"I urge an immediate halt to the plan to deploy the Osprey, whose safety is in question, at the Futenma Air Station which sits next to private homes," said Sakima Atsushi, the mayor of Ginowan, who stressed the fact that Futenma is often described as the most dangerous base in the world, and the tilt-rotor aircraft's safety is in doubt.

Miyabi Kyan, a 15-year-old female student at the nearby Ginowan High School, said, "I want just this one thing to be heard: Please don't bring the Osprey into the city of Ginowan," drawing a storm of applause at the rally held in a seaside park in the city.

"It would be too late to do anything after an accident occurs," Kyan said, urging the governments to reflect on the US helicopter crash at Okinawa International University eight years ago and a series of accidents with the Osprey.

Starting later this year, the US and Japanese governments are planning to deploy a total of 24 Ospreys to the controversial USMC air station at Futenma in Okinawa to replace ageing 24 CH-46 transport helicopters.

However, this comes amidst a decade-long deadlock over plans to relocate Futenma air station to Henoko, Nago, in northern Okinawa by constructing a new sea-based replacement facility off Camp Schwab.

Local governments, supported by the majority of Okinawans, have demanded the immediate closure and transfer of Futenma outside of the prefecture, but the US and Japanese governments continue to move forward with their plans in the face of Okinawan opposition.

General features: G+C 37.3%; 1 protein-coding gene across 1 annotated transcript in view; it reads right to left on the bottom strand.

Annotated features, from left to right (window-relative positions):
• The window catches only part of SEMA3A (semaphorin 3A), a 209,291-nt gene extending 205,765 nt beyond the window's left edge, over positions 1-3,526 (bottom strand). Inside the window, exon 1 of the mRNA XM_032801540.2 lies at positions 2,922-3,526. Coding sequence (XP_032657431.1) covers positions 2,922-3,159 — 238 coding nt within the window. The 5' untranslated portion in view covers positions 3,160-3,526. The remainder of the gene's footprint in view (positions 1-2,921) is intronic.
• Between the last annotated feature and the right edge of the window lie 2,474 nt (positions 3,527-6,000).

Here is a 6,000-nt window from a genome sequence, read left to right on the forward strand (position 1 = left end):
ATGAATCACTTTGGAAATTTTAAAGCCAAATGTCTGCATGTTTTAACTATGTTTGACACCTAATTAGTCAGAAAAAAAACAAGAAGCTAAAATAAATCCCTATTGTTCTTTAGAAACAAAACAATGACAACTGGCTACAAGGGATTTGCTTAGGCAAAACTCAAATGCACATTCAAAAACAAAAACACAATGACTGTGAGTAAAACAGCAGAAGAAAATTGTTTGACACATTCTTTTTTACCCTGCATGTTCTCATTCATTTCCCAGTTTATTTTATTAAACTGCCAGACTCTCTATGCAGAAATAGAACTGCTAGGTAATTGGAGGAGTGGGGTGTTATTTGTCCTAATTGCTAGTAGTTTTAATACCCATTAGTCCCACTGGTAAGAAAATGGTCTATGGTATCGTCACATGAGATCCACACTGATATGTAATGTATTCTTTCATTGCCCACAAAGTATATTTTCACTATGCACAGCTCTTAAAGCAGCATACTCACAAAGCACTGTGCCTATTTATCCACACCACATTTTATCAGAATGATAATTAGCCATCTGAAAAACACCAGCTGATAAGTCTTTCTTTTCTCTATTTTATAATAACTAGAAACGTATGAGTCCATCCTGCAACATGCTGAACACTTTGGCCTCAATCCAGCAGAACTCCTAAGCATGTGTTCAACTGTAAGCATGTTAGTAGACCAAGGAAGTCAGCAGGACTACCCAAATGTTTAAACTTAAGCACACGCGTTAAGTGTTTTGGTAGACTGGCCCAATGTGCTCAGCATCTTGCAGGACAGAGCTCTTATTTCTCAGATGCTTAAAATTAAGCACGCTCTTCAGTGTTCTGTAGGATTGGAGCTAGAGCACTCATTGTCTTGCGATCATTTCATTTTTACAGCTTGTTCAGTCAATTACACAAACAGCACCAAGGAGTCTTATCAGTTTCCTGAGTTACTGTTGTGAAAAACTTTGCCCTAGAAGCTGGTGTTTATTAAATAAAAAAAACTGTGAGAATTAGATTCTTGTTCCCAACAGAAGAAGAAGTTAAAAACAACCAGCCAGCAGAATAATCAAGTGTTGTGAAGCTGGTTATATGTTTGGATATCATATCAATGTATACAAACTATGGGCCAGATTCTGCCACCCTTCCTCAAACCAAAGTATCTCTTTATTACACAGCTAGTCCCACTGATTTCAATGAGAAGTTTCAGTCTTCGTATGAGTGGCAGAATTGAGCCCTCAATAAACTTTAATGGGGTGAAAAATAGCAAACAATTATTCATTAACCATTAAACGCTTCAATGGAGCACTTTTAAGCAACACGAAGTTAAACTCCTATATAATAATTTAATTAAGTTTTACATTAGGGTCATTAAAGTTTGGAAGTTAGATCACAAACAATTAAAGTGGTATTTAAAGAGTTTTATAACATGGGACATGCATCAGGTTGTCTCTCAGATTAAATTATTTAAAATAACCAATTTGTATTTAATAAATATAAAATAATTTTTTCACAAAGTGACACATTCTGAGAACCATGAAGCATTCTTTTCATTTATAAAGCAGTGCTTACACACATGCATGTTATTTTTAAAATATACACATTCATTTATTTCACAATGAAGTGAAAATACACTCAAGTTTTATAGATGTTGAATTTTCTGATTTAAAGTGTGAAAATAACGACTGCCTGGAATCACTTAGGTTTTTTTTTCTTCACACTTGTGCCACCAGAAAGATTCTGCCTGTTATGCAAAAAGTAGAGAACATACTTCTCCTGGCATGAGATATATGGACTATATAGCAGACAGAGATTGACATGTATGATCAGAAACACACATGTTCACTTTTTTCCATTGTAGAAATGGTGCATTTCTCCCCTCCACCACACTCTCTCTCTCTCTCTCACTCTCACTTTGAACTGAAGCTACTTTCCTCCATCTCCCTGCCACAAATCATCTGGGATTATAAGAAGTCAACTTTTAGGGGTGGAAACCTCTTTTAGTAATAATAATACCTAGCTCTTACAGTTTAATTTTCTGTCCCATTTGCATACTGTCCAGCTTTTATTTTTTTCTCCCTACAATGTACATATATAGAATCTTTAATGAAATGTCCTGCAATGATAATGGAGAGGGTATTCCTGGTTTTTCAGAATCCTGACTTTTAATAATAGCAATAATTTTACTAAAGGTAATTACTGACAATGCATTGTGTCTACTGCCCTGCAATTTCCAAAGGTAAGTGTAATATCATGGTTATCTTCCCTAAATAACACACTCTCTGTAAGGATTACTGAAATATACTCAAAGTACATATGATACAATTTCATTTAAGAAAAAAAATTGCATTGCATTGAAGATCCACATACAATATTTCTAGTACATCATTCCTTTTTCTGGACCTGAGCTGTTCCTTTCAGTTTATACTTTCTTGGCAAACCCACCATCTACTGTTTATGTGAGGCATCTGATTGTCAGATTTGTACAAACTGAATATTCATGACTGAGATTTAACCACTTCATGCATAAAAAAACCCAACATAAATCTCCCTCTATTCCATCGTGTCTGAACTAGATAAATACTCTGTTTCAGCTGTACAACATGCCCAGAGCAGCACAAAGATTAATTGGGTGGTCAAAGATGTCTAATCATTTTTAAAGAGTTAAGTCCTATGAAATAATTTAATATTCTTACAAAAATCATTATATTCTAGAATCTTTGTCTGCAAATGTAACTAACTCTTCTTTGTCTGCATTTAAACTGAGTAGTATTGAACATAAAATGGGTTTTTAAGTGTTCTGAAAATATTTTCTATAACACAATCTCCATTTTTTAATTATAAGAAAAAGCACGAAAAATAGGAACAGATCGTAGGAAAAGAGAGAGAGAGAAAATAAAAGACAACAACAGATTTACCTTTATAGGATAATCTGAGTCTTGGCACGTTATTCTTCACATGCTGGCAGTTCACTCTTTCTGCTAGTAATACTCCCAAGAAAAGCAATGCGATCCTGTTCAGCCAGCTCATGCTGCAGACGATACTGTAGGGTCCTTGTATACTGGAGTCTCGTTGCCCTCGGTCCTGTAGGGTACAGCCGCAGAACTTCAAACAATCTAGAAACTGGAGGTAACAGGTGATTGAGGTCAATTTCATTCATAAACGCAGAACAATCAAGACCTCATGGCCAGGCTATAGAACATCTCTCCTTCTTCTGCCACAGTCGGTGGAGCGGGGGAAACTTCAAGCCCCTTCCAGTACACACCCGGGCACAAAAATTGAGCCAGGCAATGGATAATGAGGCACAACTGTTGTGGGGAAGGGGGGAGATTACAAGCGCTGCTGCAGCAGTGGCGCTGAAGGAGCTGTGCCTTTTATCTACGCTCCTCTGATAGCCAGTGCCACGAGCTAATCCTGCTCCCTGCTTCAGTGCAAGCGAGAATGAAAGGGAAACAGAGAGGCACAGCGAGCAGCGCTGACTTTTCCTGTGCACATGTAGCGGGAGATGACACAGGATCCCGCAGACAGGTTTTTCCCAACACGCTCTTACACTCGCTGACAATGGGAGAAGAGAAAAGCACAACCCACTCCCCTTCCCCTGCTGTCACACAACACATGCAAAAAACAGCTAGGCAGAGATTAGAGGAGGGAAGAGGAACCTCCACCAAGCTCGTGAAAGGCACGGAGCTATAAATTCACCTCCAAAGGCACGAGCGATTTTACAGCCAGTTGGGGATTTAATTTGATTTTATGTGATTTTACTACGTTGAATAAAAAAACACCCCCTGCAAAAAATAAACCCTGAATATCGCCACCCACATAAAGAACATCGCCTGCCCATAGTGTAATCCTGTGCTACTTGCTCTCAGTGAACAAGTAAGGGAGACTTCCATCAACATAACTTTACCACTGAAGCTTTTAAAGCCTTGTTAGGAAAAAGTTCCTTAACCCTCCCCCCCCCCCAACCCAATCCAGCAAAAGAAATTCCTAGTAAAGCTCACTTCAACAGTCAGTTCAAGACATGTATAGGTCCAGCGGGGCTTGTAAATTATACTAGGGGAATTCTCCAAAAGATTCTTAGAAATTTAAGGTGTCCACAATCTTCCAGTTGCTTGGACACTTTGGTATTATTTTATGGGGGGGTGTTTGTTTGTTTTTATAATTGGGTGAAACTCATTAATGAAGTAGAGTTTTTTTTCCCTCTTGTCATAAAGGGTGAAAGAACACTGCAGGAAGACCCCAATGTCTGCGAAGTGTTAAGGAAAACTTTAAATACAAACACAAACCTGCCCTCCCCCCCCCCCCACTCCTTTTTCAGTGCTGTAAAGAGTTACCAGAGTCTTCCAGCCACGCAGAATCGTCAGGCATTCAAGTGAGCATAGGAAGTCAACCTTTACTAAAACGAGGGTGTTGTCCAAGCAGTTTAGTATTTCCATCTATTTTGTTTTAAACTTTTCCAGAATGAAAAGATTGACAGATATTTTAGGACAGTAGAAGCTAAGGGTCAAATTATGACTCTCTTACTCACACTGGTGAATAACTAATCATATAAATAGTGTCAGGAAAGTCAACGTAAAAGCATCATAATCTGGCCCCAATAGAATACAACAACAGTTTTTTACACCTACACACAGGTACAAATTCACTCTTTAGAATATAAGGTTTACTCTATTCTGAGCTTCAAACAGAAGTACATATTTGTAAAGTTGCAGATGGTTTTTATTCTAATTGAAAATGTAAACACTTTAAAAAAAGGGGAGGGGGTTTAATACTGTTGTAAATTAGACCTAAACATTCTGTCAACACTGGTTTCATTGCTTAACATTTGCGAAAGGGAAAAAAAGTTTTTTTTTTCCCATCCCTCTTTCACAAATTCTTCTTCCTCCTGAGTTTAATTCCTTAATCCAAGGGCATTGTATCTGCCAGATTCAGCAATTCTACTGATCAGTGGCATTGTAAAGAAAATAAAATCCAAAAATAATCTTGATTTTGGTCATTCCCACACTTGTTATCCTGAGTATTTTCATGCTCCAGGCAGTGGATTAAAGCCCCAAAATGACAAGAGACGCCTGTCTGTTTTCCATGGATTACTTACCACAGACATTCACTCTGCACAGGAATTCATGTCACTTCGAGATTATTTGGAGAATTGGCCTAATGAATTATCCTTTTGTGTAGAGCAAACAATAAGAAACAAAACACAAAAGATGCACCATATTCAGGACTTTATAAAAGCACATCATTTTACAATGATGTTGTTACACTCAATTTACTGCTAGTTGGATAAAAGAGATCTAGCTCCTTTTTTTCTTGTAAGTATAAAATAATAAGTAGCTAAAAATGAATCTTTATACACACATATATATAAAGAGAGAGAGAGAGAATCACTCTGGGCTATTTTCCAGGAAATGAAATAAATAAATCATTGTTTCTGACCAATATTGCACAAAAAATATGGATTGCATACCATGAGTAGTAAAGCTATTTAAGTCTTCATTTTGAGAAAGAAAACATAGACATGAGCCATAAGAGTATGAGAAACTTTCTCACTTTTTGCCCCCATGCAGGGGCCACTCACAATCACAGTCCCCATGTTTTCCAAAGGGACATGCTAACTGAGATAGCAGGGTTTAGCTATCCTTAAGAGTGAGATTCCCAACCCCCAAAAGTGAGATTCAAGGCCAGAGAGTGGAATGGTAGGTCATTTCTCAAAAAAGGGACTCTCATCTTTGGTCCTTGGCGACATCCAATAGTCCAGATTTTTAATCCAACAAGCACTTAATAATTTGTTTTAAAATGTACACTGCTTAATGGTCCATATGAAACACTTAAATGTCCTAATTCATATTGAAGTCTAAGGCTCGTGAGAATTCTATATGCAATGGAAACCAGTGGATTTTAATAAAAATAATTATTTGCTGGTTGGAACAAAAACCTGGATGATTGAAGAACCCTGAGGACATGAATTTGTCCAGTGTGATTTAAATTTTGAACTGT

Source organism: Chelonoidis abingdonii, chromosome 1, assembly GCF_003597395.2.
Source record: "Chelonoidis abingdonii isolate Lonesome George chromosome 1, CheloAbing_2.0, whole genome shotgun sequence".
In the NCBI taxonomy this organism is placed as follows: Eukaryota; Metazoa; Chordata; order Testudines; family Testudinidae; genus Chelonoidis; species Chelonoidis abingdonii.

In April, the Japanese government agreed to pay the costs for refurbishing the Futenma base until the sea-based replacement facility is constructed on the north of the island. Okinawans are quick to point out that maintenance and repair work on Futenma means a US-Japan commitment to its continued use.

Plans to deploy the Osprey at Futenma strengthen Okinawan fears that the air base will become a permanent fixture. In an apparent attempt to ease tensions, the US and Japanese governments reportedly considered temporarily stationing the Osprey at USMC Air Station Iwakuni in Yamaguchi prefecture in July, and demonstrating their safety by conducting test flights there. The MV-22 would then be deployed to Futenma by mid-August, the Asahi Shimbun reported on June 9.

An alternative plan to transport the Ospreys in pieces by sea to the Naha Military Port on Okinawa as early as July, with the aircraft to be assembled there, was aborted as the Naha City Council unanimously opposed the plan and Naha Mayor Onaga Takeshi followed suit.

"Any logic that does not understand the Okinawan mind and our history won't be accepted," Onaga told a press conference on June 6. "While we are requesting the easing of the burden, they are bringing excessive burdens on us further. There is no need to consider the deployment."

The planned deployment of the MV-22 to Iwakuni fell apart in the wake of the most recent accident in Florida. On June 14, Yamaguchi Governor Nii Sekinari met with Defense Minister Morimoto and asked that the proposal to have Iwakuni Air Base serve as a stopover site be put on hold, citing safety concerns.